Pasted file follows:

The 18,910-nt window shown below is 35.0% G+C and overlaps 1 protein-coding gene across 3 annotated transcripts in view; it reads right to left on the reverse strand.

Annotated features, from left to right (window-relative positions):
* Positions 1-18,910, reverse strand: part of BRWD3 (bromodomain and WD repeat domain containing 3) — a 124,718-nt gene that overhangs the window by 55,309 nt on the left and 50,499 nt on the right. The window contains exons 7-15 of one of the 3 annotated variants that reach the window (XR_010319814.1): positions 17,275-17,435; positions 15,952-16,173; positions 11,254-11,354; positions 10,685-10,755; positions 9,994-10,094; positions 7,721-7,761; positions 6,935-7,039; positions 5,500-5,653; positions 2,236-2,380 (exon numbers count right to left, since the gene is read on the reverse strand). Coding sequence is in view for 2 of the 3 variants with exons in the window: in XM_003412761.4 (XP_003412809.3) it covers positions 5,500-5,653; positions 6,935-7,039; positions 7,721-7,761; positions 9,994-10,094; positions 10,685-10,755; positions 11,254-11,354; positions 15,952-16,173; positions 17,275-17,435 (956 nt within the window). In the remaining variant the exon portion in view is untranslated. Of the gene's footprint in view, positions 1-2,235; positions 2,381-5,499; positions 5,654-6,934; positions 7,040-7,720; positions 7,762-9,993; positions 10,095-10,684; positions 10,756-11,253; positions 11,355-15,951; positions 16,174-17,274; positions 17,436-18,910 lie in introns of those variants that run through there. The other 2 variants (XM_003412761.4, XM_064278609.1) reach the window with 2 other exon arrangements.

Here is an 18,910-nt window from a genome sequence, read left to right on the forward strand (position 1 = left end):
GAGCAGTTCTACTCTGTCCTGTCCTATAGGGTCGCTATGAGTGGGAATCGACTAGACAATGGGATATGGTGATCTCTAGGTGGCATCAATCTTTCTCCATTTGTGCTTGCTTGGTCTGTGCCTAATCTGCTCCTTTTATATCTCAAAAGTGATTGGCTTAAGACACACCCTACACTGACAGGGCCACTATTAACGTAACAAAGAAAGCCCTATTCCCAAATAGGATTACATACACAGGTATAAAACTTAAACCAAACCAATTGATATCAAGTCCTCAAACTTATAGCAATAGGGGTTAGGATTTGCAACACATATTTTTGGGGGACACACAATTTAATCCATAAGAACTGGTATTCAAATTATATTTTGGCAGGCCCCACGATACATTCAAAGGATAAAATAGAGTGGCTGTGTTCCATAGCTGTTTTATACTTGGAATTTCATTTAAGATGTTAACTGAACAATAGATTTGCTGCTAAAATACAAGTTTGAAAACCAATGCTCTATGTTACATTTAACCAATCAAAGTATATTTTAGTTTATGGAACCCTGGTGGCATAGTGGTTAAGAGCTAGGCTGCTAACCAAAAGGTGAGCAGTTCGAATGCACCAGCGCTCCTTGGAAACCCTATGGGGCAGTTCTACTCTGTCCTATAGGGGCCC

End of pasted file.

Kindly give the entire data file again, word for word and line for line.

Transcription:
The 18,910-nt window shown below is 35.0% G+C and overlaps 1 protein-coding gene across 3 annotated transcripts in view; it reads right to left on the reverse strand.

Annotated features, from left to right (window-relative positions):
* Positions 1-18,910, reverse strand: part of BRWD3 (bromodomain and WD repeat domain containing 3) — a 124,718-nt gene that overhangs the window by 55,309 nt on the left and 50,499 nt on the right. The window contains exons 7-15 of one of the 3 annotated variants that reach the window (XR_010319814.1): positions 17,275-17,435; positions 15,952-16,173; positions 11,254-11,354; positions 10,685-10,755; positions 9,994-10,094; positions 7,721-7,761; positions 6,935-7,039; positions 5,500-5,653; positions 2,236-2,380 (exon numbers count right to left, since the gene is read on the reverse strand). Coding sequence is in view for 2 of the 3 variants with exons in the window: in XM_003412761.4 (XP_003412809.3) it covers positions 5,500-5,653; positions 6,935-7,039; positions 7,721-7,761; positions 9,994-10,094; positions 10,685-10,755; positions 11,254-11,354; positions 15,952-16,173; positions 17,275-17,435 (956 nt within the window). In the remaining variant the exon portion in view is untranslated. Of the gene's footprint in view, positions 1-2,235; positions 2,381-5,499; positions 5,654-6,934; positions 7,040-7,720; positions 7,762-9,993; positions 10,095-10,684; positions 10,756-11,253; positions 11,355-15,951; positions 16,174-17,274; positions 17,436-18,910 lie in introns of those variants that run through there. The other 2 variants (XM_003412761.4, XM_064278609.1) reach the window with 2 other exon arrangements.

Here is an 18,910-nt window from a genome sequence, read left to right on the forward strand (position 1 = left end):
GAGCAGTTCTACTCTGTCCTGTCCTATAGGGTCGCTATGAGTGGGAATCGACTAGACAATGGGATATGGTGATCTCTAGGTGGCATCAATCTTTCTCCATTTGTGCTTGCTTGGTCTGTGCCTAATCTGCTCCTTTTATATCTCAAAAGTGATTGGCTTAAGACACACCCTACACTGACAGGGCCACTATTAACGTAACAAAGAAAGCCCTATTCCCAAATAGGATTACATACACAGGTATAAAACTTAAACCAAACCAATTGATATCAAGTCCTCAAACTTATAGCAATAGGGGTTAGGATTTGCAACACATATTTTTGGGGGACACACAATTTAATCCATAAGAACTGGTATTCAAATTATATTTTGGCAGGCCCCACGATACATTCAAAGGATAAAATAGAGTGGCTGTGTTCCATAGCTGTTTTATACTTGGAATTTCATTTAAGATGTTAACTGAACAATAGATTTGCTGCTAAAATACAAGTTTGAAAACCAATGCTCTATGTTACATTTAACCAATCAAAGTATATTTTAGTTTATGGAACCCTGGTGGCATAGTGGTTAAGAGCTAGGCTGCTAACCAAAAGGTGAGCAGTTCGAATGCACCAGCGCTCCTTGGAAACCCTATGGGGCAGTTCTACTCTGTCCTATAGGGGCCC